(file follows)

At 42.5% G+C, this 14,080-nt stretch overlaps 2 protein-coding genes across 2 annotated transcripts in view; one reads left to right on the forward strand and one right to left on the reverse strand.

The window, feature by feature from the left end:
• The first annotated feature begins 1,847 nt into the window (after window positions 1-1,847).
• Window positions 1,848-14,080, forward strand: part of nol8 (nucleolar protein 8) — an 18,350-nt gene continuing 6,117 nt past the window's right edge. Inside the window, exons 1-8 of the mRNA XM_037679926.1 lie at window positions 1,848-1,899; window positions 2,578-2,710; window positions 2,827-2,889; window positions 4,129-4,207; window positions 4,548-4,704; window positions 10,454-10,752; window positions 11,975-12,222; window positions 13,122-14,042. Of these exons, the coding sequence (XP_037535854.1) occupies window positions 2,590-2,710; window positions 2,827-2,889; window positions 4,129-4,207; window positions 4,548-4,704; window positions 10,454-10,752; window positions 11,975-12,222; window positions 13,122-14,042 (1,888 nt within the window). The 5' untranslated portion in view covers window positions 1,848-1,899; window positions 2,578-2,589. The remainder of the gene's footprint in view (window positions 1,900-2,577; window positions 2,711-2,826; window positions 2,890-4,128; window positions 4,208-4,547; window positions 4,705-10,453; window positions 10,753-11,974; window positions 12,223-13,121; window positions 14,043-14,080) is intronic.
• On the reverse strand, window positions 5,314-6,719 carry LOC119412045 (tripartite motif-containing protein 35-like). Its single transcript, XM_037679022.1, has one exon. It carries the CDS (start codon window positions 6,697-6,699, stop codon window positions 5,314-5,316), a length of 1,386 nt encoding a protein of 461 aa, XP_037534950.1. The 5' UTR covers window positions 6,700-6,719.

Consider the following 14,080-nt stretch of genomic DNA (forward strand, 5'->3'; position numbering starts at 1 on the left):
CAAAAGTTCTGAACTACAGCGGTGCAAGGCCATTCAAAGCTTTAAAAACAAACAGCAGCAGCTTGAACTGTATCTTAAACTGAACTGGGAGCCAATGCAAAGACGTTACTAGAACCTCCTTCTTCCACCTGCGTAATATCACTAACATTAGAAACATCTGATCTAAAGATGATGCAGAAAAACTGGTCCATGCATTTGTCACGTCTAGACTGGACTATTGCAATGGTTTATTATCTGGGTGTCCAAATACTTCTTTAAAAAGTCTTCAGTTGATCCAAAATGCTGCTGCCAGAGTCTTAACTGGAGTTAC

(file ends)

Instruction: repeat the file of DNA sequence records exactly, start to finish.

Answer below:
At 42.5% G+C, this 14,080-nt stretch overlaps 2 protein-coding genes across 2 annotated transcripts in view; one reads left to right on the forward strand and one right to left on the reverse strand.

The window, feature by feature from the left end:
• The first annotated feature begins 1,847 nt into the window (after window positions 1-1,847).
• Window positions 1,848-14,080, forward strand: part of nol8 (nucleolar protein 8) — an 18,350-nt gene continuing 6,117 nt past the window's right edge. Inside the window, exons 1-8 of the mRNA XM_037679926.1 lie at window positions 1,848-1,899; window positions 2,578-2,710; window positions 2,827-2,889; window positions 4,129-4,207; window positions 4,548-4,704; window positions 10,454-10,752; window positions 11,975-12,222; window positions 13,122-14,042. Of these exons, the coding sequence (XP_037535854.1) occupies window positions 2,590-2,710; window positions 2,827-2,889; window positions 4,129-4,207; window positions 4,548-4,704; window positions 10,454-10,752; window positions 11,975-12,222; window positions 13,122-14,042 (1,888 nt within the window). The 5' untranslated portion in view covers window positions 1,848-1,899; window positions 2,578-2,589. The remainder of the gene's footprint in view (window positions 1,900-2,577; window positions 2,711-2,826; window positions 2,890-4,128; window positions 4,208-4,547; window positions 4,705-10,453; window positions 10,753-11,974; window positions 12,223-13,121; window positions 14,043-14,080) is intronic.
• On the reverse strand, window positions 5,314-6,719 carry LOC119412045 (tripartite motif-containing protein 35-like). Its single transcript, XM_037679022.1, has one exon. It carries the CDS (start codon window positions 6,697-6,699, stop codon window positions 5,314-5,316), a length of 1,386 nt encoding a protein of 461 aa, XP_037534950.1. The 5' UTR covers window positions 6,700-6,719.

Consider the following 14,080-nt stretch of genomic DNA (forward strand, 5'->3'; position numbering starts at 1 on the left):
CAAAAGTTCTGAACTACAGCGGTGCAAGGCCATTCAAAGCTTTAAAAACAAACAGCAGCAGCTTGAACTGTATCTTAAACTGAACTGGGAGCCAATGCAAAGACGTTACTAGAACCTCCTTCTTCCACCTGCGTAATATCACTAACATTAGAAACATCTGATCTAAAGATGATGCAGAAAAACTGGTCCATGCATTTGTCACGTCTAGACTGGACTATTGCAATGGTTTATTATCTGGGTGTCCAAATACTTCTTTAAAAAGTCTTCAGTTGATCCAAAATGCTGCTGCCAGAGTCTTAACTGGAGTTAC